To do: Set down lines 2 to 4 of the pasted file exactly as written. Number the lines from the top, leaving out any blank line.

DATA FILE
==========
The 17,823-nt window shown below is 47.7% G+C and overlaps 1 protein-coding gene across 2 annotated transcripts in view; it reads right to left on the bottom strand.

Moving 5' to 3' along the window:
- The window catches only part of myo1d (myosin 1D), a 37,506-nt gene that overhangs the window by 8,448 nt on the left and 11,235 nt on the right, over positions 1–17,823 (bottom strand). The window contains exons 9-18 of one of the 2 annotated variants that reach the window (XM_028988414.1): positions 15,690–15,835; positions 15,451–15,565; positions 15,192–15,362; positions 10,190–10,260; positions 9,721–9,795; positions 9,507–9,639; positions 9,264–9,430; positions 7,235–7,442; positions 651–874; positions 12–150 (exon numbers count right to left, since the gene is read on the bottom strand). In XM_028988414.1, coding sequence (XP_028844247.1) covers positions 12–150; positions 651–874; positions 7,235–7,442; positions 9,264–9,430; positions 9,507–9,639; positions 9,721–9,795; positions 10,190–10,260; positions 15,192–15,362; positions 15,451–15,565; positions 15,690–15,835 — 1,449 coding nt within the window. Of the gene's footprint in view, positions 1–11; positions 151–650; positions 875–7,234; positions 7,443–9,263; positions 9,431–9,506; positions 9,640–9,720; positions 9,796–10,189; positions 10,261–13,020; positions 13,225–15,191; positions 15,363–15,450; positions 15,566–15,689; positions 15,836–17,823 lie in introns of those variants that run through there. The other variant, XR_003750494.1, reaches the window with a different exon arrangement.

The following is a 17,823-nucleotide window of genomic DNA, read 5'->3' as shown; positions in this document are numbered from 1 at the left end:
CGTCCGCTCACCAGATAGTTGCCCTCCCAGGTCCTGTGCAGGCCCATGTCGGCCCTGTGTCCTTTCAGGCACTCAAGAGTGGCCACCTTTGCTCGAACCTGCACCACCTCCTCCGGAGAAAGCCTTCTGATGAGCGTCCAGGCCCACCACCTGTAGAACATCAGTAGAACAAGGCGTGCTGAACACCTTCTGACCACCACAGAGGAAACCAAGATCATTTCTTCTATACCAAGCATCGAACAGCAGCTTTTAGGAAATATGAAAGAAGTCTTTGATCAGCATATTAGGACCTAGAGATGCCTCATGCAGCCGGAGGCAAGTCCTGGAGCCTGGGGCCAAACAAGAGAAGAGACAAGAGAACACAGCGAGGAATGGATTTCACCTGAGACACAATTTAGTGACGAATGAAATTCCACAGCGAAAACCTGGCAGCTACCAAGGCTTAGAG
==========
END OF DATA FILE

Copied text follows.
Moving 5' to 3' along the window:
- The window catches only part of myo1d (myosin 1D), a 37,506-nt gene that overhangs the window by 8,448 nt on the left and 11,235 nt on the right, over positions 1–17,823 (bottom strand). The window contains exons 9-18 of one of the 2 annotated variants that reach the window (XM_028988414.1): positions 15,690–15,835; positions 15,451–15,565; positions 15,192–15,362; positions 10,190–10,260; positions 9,721–9,795; positions 9,507–9,639; positions 9,264–9,430; positions 7,235–7,442; positions 651–874; positions 12–150 (exon numbers count right to left, since the gene is read on the bottom strand). In XM_028988414.1, coding sequence (XP_028844247.1) covers positions 12–150; positions 651–874; positions 7,235–7,442; positions 9,264–9,430; positions 9,507–9,639; positions 9,721–9,795; positions 10,190–10,260; positions 15,192–15,362; positions 15,451–15,565; positions 15,690–15,835 — 1,449 coding nt within the window. Of the gene's footprint in view, positions 1–11; positions 151–650; positions 875–7,234; positions 7,443–9,263; positions 9,431–9,506; positions 9,640–9,720; positions 9,796–10,189; positions 10,261–13,020; positions 13,225–15,191; positions 15,363–15,450; positions 15,566–15,689; positions 15,836–17,823 lie in introns of those variants that run through there. The other variant, XR_003750494.1, reaches the window with a different exon arrangement.

The following is a 17,823-nucleotide window of genomic DNA, read 5'->3' as shown; positions in this document are numbered from 1 at the left end: